The New Testament records indicate that the sacrificial system associated with temple worship remained at the core of the Jewish religious experience, with throngs of Jews from Palestine and beyond overrunning the city during the great pilgrimage festivals. However, the dispersion of Jews across the Mediterranean world under Greek and Roman rule prompted the rise of a competing religious institution, the synagogue. Increasingly the temple became identified with the Hellenized Jewish aristocracy of Jerusalem, sparking the growth of the synagogue among the grassroots population outside the environs of Jerusalem who were attracted to the emphasis on simple personal piety and the spiritual sacrifices of prayer, fasting, and almsgiving.
Theological Implications . The Old Testament anticipates Christian worship in theological principle, in that Hebrew worship: (1) required conscious preparation on the part of the worshiper; (2) encouraged private and family worship as a complement to corporate public worship; (3) demanded the response of the whole person to God as Creator and Redeemer; (4) encouraged congregational worship that was active and participatory; (5) focused on the redemptive Acts of God in human history (i.e., the Passover/exodus event); (6) employed symbolism to enhance worship aesthetically and improve worship didactically; (7) observed a liturgical calendar that heightened the worshiper's anticipation of and participation in ritual reenactment; and (8) assumed that a lifestyle of obedience in service to God completed the integrity of worship.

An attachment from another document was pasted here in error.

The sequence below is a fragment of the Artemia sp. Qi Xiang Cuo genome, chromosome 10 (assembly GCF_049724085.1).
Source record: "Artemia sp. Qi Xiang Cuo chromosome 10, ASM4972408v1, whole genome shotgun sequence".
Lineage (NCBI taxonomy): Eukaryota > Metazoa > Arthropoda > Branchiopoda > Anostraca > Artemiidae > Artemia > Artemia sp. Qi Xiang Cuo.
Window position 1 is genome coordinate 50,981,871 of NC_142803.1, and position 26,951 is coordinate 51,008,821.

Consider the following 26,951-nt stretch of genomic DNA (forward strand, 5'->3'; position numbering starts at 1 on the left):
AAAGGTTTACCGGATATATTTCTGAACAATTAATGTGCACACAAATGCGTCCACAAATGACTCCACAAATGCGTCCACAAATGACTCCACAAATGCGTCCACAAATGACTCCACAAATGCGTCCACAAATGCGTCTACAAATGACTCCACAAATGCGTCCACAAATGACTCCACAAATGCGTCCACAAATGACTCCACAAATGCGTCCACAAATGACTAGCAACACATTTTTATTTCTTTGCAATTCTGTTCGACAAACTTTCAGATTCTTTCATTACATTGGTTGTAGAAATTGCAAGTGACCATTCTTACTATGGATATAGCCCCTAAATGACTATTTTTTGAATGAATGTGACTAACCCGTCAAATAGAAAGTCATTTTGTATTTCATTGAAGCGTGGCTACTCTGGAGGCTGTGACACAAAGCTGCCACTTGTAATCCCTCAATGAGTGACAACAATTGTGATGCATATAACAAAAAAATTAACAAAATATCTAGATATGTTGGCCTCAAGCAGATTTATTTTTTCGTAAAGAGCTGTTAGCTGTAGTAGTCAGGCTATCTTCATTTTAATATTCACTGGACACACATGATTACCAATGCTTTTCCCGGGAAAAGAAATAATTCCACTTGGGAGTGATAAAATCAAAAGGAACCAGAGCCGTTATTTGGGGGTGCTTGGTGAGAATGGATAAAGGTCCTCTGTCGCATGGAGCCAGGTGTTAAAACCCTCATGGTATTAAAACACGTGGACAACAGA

Worship in the New Testament . The Jewish Roots of Christianity . The Jewish character of early Christianity may be traced to three primary points of origin, including ethnicity, the Old Testament Scriptures, and the institution of the synagogue.
First, and most obvious, early Christianity was essentially Jewish because the early Christians were Jews. Jesus Christ was a Jew from Nazareth in Galilee ( Matthew 1:1 ), the twelve apostles and the pillars of Christ's church were all Jewish ( Mark 3:13-19 ), the outpouring of the Holy Spirit at Pentecost was largely a Jewish event ( Acts 1:15; 2:1-5 ), and the initial missionary thrust of the church focused on the Jew first ( Acts 6:7; 13:5 ).
Second, the continuity between early Christianity and Judaism may be linked to the Holy Scriptures of Judaismthe Old Testament. The Old Testament was the Bible for the early church. Jesus Christ, by word and deed, demonstrated himself as the fulfillment of the old covenant promises concerning the Messiah made to God's people Israel. Hence, the Old Testament was the source book for early New Testament preaching and the apologetic of early Christianity was essentially one of evincing Jesus as the Christ by appeal to this fulfillment of Old Testament prophecy. The Jewish-Christian authors of the New Testament appealed to the Hebrew Old Testament for instruction, exhortation ( Romans 15:4-6; 1 Corinthians 10:1-13 ), and illustrative examples of faith in God ( Hebrews 11 ). In addition, they understood the church of Jesus Christ to be the new Israel ( Romans 4:16-24; 9:11-27; Galatians 3:19-29 ). Thus, while the Holy Bible contains two covenants, the Old and the New, it is a continuous and single record of divine redemption in human history.
Finally, the antecedents of the form and practice of worship of early Christian worship may be found in the liturgy of the Jewish temple and synagogue.